There's a meme doing the rounds with the wonderful visage of Captain Jack Sparrow. The meme reads...
The problem isn't the problem. The problem is your attitude to the problem.
And then it probably says something quirky like "Savvy?" or summat!
And yes Captain, I do savvy. I savvy exactly the point you are trying to make.
We've just come back from a fabulous week away at the Grandparents caravan. It was wonderfully chilled. The children were ecstatically happy. Lee and I got some desperately needed down time and it was indeed the closest thing to a "normal family holiday" we have had so far.
And then we came home.
No one likes coming home from holiday, least of all (apparently) my kids. Jesse was vile about being in her own home again and why wouldn't she be? Theres no sea, sand, club house, arcades, swimming pool. This place sucks and she was gonna show us just how much she hated being home. Which is a lot!
Cody wasn't much better. He embarked on a series of mini meltdowns of epic proportions. 10 minute eruptions that started at level 10 and got worse. He didn't want to be out of the house and Jesse didn't want to be in it. And throughout the day both children made the whole experience worse by trying to tear their way under our skin using their own bare hands.
I was in utter despair. My heart was made of lead. I couldn't cope with the rapid change from bliss family time to excessive grief and upset. Everything I tried to do to make the situation better was wrong. I turned to social media for support, ironically the one place that can make you feel so isolated.
All my life I've wanted close friends and it takes a day like yesterday to realise just how alone you are. I felt hated by my kids, my friends, my family, my husband and myself. I felt useless that I couldn't help my kids. That we were alone. That we hadn't been with friends enjoying ourselves. I felt forgotten about. And I grieved that my kids would never have the friends they deserved either. That they never got the help they needed today.
Its mind numbingly irrational I know and I spent the day in tears. Sobbing, body racking tears. My god I hated myself for being so emotional about how awful the day had been but problem after problem after perceived problem piled on top of me until I literally could not take anymore.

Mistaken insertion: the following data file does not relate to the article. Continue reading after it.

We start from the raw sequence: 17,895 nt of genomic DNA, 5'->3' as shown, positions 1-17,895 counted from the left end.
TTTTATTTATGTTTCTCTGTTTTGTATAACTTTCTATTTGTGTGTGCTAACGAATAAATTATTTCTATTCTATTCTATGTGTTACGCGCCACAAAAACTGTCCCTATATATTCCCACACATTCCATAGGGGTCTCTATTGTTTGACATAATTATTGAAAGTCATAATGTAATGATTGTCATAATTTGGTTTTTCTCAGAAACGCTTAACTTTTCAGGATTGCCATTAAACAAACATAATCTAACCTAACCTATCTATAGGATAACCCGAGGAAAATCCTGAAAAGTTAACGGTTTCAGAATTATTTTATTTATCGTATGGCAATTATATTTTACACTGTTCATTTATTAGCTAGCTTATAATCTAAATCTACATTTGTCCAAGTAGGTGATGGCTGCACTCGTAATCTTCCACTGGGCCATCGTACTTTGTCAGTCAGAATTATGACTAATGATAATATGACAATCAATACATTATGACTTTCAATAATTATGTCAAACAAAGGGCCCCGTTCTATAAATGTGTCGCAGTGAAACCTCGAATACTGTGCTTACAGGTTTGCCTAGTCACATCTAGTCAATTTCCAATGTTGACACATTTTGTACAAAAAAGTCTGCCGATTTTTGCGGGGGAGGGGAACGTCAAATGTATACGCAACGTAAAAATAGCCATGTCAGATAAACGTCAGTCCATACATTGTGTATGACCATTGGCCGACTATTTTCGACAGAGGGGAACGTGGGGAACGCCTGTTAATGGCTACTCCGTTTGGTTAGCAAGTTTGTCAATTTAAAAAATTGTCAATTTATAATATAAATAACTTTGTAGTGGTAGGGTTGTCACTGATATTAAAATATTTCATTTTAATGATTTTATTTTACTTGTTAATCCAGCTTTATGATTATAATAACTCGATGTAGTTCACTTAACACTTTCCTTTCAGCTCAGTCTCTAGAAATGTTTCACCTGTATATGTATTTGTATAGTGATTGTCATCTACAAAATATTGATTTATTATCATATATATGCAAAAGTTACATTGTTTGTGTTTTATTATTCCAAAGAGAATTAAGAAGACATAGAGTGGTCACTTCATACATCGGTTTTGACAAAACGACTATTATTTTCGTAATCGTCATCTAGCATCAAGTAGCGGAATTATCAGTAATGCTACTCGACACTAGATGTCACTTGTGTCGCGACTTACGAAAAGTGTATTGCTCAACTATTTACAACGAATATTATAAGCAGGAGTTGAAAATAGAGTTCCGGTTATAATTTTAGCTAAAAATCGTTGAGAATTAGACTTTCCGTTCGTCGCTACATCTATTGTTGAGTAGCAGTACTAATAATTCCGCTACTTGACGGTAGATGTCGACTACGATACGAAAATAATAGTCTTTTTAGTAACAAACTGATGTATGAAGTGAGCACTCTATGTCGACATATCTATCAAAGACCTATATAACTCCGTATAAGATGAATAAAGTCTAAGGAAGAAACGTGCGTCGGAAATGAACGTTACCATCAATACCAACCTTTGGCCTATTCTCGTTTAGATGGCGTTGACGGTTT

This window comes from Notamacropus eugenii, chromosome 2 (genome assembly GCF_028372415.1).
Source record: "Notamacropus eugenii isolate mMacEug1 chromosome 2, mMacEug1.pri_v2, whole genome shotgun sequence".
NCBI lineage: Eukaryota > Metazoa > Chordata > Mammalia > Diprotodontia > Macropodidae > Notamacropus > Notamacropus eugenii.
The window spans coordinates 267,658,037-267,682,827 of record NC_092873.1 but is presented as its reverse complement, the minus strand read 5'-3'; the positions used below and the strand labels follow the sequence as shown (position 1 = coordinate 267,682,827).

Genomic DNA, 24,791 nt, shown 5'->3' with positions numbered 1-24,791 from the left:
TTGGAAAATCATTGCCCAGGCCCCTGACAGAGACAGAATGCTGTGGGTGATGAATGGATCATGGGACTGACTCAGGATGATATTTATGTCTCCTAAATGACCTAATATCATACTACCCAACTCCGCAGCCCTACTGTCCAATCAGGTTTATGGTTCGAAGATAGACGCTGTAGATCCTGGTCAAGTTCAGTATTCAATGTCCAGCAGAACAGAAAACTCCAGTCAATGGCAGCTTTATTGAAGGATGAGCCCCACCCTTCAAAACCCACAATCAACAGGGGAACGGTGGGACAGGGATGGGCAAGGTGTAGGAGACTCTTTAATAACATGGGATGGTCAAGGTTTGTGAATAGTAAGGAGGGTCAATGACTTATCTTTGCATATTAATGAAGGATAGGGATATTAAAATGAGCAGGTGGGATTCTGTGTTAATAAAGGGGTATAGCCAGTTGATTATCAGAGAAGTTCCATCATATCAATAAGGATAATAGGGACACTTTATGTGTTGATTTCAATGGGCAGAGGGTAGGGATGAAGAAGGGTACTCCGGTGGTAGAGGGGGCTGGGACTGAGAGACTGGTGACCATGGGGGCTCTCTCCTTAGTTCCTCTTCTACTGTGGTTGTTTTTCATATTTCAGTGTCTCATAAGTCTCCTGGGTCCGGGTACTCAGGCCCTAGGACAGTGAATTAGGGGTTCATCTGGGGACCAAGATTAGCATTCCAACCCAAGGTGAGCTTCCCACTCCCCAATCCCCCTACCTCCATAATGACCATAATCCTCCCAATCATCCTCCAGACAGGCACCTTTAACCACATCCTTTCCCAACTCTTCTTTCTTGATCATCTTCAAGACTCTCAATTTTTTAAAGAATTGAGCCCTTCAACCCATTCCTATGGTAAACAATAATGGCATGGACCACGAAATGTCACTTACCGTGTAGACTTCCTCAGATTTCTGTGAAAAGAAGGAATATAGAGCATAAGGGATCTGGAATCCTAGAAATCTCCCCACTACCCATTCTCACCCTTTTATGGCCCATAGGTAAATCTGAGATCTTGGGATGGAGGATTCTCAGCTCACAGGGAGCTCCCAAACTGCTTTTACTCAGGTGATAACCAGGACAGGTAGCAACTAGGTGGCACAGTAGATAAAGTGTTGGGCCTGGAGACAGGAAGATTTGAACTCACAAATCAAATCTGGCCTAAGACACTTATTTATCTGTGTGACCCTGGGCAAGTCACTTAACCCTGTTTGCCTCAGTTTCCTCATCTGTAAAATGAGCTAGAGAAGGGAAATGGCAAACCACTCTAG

Then I thought of Captain Jack Sparrow. The problem isn't the problem. The problem is my attitude to the problem. I still let autism and all its challenges stress me out. I still regard every meltdown as a catastrophe personally aimed at my heart. I still cling to that life that I wished I had. I observe others with jealousy. I take everything on board. I wish for things to be different. The problem isn't the problem. The problem is my attitude to the problem.
Do I ever think I'll be able to separate my emotions from my problems. I doubt it. I wish I could but right now I think I'm still too raw to view things at more of a distance. I want to bring positivity into my family home but sometimes the black dog of depression lurks at my heel and I pay him too much heed.
I know that my upset yesterday was exacerbated by me. I didn't need to make everything so traumatic but I think I learnt several lessons through my sorrow. Things just are what they are. No amount of personalisation is going to change anything and its most certainly not going to help anything. If I can learn to view the problem with a different attitude then maybe I can learn to heal myself. Because I still have a lot of healing to do. There are shadows of my past cast across my present. Not everything is my fault.
Yesterday, I should have looked at the meltdowns and taken them for what they were. A reaction to coming home rather than a personal attack on me bringing them home. I should understand that I'm strong enough to cope with bad days without needing the affirmations of others. I doubt myself and I shouldn't.
But Captain Jack, until the day that this becomes a natural process for me just stick around so your pretty face can remind me.
The problem isn't the problem. The problem is your attitude to the problem. Savvy?